California Wine: The Other Side of the Coin

Often times when partnerships dissolve, the parties involved go their separate ways angry and bitter. Less frequently, the people once bonded part amicably and go on to grow more separately than they did together. This is the case of Peter Hunken, once winemaking partner to Sashi Moorman.

Together, the two made wonderful wines while working at Stolpman Vineyards and with their joint effort Piedrasassi. Now they put the bulk of their energies into their own projects and it clearly shows. Peter has joined up with his wife Amy Christine to form Black Sheep Finds, under which a number of wines are produced.

Heading in a different direction then their contemporaries, Hunken and Christine seem to be out to have fun. The labels are playful and inviting -- representative, I'm sure, of Peter's fine art background -- and the wines are fresh and full of ripe delicious fruit. There are bottles depicting octopi and some with turn-of-the-century bicycle daredevils. But one that stands out is the illusionist-adorned Hocus Pocus.

In the world of wine there are many bottles that require heavy thought and serious contemplation to enjoy. Many times older wines have lost the juiciness of their youth and leave behind only secondary and tertiary notes to appreciate. The pure gustatory and immediate pleasure of these wines is gone. This is not the case with the 2010 Hocus Pocus Syrah. The wine speaks with the same jovial tone of its label, and much like the depiction of a magician hovering above a crowd, this wine is a kind of magic.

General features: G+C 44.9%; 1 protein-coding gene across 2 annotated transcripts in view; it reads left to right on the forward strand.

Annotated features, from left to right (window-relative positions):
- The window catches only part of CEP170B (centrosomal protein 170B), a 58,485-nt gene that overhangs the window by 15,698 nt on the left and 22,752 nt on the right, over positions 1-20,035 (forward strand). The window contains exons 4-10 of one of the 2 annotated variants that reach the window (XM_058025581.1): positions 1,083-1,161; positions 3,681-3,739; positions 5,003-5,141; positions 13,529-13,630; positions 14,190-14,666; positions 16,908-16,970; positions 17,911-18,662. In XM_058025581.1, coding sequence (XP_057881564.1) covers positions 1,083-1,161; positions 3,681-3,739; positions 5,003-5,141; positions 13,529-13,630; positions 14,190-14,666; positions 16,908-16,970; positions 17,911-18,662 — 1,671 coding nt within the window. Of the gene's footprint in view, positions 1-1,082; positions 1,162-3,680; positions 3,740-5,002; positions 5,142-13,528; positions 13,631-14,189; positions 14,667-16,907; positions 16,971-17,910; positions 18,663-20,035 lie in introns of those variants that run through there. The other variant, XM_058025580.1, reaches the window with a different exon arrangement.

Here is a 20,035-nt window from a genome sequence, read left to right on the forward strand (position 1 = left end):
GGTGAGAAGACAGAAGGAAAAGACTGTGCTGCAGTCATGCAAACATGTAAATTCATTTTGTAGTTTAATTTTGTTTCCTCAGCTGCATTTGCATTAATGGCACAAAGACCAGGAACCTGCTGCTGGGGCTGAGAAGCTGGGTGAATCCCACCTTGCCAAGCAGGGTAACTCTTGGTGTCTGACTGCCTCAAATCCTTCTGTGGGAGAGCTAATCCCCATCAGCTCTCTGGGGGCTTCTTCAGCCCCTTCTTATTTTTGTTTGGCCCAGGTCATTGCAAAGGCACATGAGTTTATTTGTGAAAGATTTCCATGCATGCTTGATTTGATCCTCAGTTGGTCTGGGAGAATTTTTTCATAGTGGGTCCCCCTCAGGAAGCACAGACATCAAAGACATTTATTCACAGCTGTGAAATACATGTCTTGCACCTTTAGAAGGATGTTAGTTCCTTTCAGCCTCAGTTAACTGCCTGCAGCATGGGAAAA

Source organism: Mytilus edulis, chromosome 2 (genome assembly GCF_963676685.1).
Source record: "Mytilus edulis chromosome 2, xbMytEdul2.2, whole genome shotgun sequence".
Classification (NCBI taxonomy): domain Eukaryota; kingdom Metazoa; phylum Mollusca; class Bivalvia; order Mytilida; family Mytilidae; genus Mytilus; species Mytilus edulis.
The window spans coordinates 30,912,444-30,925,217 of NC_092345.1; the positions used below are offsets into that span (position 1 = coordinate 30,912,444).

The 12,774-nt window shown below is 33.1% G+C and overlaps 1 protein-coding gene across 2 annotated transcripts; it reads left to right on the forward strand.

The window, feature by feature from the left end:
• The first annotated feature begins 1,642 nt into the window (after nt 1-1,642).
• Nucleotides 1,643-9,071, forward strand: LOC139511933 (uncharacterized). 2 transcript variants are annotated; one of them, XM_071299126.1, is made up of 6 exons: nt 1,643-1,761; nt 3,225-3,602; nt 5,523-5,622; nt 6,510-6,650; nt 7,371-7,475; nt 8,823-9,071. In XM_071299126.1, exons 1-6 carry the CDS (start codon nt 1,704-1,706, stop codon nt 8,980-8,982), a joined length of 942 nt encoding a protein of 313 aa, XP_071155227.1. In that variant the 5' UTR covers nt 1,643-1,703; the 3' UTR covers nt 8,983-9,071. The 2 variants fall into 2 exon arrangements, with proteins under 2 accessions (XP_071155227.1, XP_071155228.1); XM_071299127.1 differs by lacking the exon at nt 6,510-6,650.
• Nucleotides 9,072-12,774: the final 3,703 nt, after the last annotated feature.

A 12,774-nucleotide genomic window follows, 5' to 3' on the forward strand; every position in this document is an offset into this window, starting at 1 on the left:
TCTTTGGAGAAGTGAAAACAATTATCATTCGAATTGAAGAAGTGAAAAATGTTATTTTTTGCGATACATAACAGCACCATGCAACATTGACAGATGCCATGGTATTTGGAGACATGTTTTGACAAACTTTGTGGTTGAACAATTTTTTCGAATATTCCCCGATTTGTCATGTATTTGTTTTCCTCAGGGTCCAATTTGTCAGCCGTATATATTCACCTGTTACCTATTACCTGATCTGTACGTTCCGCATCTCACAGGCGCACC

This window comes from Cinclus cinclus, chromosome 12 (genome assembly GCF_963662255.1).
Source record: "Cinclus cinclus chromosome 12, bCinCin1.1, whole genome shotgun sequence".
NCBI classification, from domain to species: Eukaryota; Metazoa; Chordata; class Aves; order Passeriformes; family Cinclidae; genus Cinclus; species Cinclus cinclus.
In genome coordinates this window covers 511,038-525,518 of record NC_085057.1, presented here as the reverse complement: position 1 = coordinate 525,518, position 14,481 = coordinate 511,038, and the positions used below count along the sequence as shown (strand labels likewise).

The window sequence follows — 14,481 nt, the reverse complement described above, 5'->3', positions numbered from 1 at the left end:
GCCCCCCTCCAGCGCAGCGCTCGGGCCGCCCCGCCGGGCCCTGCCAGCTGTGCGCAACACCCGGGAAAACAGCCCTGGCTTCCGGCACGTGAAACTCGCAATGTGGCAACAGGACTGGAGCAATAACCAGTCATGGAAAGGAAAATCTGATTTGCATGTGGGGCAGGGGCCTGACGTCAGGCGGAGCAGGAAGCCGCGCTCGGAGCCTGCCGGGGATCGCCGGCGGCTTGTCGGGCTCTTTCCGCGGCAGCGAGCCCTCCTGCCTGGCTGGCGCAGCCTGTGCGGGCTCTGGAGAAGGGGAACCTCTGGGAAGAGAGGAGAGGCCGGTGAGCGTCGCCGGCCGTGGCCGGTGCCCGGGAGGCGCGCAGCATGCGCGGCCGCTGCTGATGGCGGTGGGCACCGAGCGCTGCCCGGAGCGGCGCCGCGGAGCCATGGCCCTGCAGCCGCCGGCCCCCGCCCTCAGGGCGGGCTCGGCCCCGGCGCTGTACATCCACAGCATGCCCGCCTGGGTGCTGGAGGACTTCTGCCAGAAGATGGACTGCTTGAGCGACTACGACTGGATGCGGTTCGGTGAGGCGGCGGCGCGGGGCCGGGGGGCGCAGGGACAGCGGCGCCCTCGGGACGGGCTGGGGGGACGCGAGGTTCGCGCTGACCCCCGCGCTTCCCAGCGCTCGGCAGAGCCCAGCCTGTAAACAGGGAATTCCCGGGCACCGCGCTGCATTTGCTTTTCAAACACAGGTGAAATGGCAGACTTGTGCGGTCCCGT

Made from a blend of cool climate fruit from the biodynamically-farmed Presidio and Watch Hill vineyards and warmer climate fruit from the Harrison-Clarke Vineyard, it has the range of a great opera singer. Bursting with blueberries picked off a dew-covered bush, this wine is juicy, refreshing and ready to go. Moderate alcohol levels and bright acidity make this a thirst-quenching quaffer. That is not to say that this wine won't evolve, developing even more savory notes, inviting the wine to linger both on the tongue and on the brain. It is simply that at the moment, this wine is pure pleasure. And when served at cellar temperature, it disappears as quickly and mysteriously as a coin in the hand of a skilled magician.

The 2010 Hocus Pocus Syrah retails for about $19 a bottle.

[Photo of the Black Sheep Finds coin-like logo from their official website.]

Los Angeles resident Michael Newsome, a wine buyer for Whole Foods and a Certified Italian Wine Specialist, joins us every Tuesday for an exploration of California wine. See his previous posts here.

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I spend my life eating, drinking, cooking, brewing and traveling.
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